Late in the morning, as the last of the Himex team came down the mountain, Phurba Tashi, with a Sherpa going to be it," says David Watson, an American climber from Vermont who befriended Sharp in ABC this year. "He wasn't coming back, because he couldn't from Arun Treks, and one of the Turkish climbers stopped at the rock cave and saw Sharp. Miraculously, 36 hours after he'd left High Camp, he was still breathing. They gave him oxygen and some water. Phurba Tashi and the others tried to get Sharp to his feet, but he couldn't stand, even with assistance. They then moved him into the sun. If they could not save him, they could at least make his last hours more comfortable. In footage gathered by one of the helmet cameras, David Sharp can be heard murmuring his name. The group bade him farewell and descended.
The events of May 15, and the ensuing controversy surrounding Sharp, Brice, and the others, might have faded into the Himalayan shadows, a troubling but familiar episode in the annals of Everest climbing, if not for three coincidental deaths - and one miraculous survival - on the same ridge one week later.
The deaths (Brazilian Vitor Negrete, Russian Igor Plyushkin, and German Thomas Weber) occurred under varying circumstances but with one conspicuous common denominator: All three climbers had been outfitted by Asian Trekking.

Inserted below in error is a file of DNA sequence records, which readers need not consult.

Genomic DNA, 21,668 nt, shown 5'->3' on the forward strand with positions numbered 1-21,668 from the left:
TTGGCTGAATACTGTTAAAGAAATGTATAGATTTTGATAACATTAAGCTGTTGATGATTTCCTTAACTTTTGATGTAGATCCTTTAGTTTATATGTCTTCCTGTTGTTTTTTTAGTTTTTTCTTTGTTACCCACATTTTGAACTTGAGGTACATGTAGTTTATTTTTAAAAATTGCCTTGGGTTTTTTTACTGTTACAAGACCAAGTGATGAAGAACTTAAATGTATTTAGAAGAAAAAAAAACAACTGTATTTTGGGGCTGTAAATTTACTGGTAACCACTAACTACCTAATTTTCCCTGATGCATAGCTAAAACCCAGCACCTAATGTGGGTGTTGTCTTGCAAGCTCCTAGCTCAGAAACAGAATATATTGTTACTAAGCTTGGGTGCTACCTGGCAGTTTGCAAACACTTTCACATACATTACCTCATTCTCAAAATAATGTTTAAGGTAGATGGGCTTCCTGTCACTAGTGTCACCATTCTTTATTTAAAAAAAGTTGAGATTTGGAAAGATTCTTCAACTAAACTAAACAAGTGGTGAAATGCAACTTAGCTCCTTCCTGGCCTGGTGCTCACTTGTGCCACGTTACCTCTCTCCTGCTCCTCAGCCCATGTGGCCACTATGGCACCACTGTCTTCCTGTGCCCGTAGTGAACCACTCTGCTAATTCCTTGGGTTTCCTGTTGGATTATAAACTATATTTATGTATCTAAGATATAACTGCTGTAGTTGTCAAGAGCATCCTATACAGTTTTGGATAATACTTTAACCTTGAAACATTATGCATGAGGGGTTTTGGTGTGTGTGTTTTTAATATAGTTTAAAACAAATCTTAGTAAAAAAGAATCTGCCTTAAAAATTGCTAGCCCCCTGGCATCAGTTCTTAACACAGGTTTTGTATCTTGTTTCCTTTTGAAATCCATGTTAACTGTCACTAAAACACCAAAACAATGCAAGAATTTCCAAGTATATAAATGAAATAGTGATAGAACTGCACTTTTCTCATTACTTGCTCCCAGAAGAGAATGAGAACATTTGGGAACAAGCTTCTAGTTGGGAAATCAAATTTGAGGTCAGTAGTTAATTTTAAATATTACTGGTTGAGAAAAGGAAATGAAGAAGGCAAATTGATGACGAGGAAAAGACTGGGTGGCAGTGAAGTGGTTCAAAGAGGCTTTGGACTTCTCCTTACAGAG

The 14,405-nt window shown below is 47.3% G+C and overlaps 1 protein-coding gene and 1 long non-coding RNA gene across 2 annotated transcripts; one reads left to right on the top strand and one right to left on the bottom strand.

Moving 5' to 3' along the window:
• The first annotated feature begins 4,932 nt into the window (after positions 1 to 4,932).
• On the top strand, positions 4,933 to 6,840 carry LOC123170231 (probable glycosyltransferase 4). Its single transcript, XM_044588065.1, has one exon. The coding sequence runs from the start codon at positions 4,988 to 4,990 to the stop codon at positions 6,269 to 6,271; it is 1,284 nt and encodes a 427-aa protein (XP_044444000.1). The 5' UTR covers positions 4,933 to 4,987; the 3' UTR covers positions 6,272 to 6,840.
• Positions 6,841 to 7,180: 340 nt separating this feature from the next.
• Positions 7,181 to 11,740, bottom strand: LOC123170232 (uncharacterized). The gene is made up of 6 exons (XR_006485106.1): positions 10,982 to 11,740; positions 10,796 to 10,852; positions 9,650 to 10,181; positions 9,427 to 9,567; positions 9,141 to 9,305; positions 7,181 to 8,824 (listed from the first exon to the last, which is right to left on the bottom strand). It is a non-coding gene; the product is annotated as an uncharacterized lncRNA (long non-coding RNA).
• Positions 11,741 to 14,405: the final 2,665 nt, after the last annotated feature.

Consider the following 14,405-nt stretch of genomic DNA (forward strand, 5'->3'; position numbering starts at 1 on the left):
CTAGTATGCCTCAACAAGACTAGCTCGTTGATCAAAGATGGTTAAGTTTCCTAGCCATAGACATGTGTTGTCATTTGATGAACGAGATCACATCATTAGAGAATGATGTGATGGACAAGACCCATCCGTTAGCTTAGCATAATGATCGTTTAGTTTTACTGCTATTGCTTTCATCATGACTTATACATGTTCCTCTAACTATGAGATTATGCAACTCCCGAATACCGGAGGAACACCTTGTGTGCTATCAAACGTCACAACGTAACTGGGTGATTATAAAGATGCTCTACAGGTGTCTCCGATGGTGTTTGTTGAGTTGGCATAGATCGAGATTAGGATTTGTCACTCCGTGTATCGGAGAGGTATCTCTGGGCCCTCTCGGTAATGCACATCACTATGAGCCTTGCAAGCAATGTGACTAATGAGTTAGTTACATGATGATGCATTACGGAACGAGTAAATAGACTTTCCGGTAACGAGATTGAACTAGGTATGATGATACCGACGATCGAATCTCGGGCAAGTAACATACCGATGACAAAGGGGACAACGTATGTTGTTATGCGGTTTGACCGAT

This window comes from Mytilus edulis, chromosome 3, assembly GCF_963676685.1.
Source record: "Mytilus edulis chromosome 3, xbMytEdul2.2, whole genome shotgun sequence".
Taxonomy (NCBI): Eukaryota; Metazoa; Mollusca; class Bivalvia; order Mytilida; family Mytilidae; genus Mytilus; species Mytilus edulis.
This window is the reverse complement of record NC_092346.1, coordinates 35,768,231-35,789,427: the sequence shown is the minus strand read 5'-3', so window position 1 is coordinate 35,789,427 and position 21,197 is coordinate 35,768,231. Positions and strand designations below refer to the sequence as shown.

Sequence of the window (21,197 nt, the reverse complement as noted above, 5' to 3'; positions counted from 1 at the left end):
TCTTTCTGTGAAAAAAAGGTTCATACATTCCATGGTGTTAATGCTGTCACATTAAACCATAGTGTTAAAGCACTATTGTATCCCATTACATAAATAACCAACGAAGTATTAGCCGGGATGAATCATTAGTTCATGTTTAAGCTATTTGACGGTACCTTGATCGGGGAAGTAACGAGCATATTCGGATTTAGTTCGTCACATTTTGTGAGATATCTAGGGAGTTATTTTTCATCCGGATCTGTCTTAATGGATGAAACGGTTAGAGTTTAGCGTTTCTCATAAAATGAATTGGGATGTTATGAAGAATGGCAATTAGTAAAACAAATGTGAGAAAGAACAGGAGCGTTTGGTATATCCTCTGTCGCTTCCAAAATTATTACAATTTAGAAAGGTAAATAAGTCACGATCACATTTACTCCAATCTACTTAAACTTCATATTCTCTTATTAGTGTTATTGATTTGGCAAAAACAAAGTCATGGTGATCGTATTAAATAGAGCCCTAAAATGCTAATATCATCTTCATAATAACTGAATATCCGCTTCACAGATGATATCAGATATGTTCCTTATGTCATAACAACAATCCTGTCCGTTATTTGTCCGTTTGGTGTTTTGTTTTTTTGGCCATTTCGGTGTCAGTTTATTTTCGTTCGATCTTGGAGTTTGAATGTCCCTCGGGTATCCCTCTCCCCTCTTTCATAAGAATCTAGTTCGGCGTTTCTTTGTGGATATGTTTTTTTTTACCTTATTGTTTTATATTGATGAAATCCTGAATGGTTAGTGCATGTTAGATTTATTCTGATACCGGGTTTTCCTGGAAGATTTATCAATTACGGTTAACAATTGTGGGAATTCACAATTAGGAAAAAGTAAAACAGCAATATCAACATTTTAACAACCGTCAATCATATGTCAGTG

Even so, it was Australian Lincoln Hall's return from the grave and subsequent three-day rescue that made international headlines and fanned the still-burning questions about what could have been done to help Sharp. Hall, also with an Asian Trekking group, had been left for dead late on the afternoon of May 26, after showing signs of high-altitude cerebral edema and collapsing at the base of the Second Step. Four climbers discovered him the next morning. He was in such a delirious state that they had to anchor him into the snow to keep him from throwing himself into the abyss. By the time Hall got to Kathmandu he was suffering from little more than frostbitten hands and an advanced case of instant celebrity.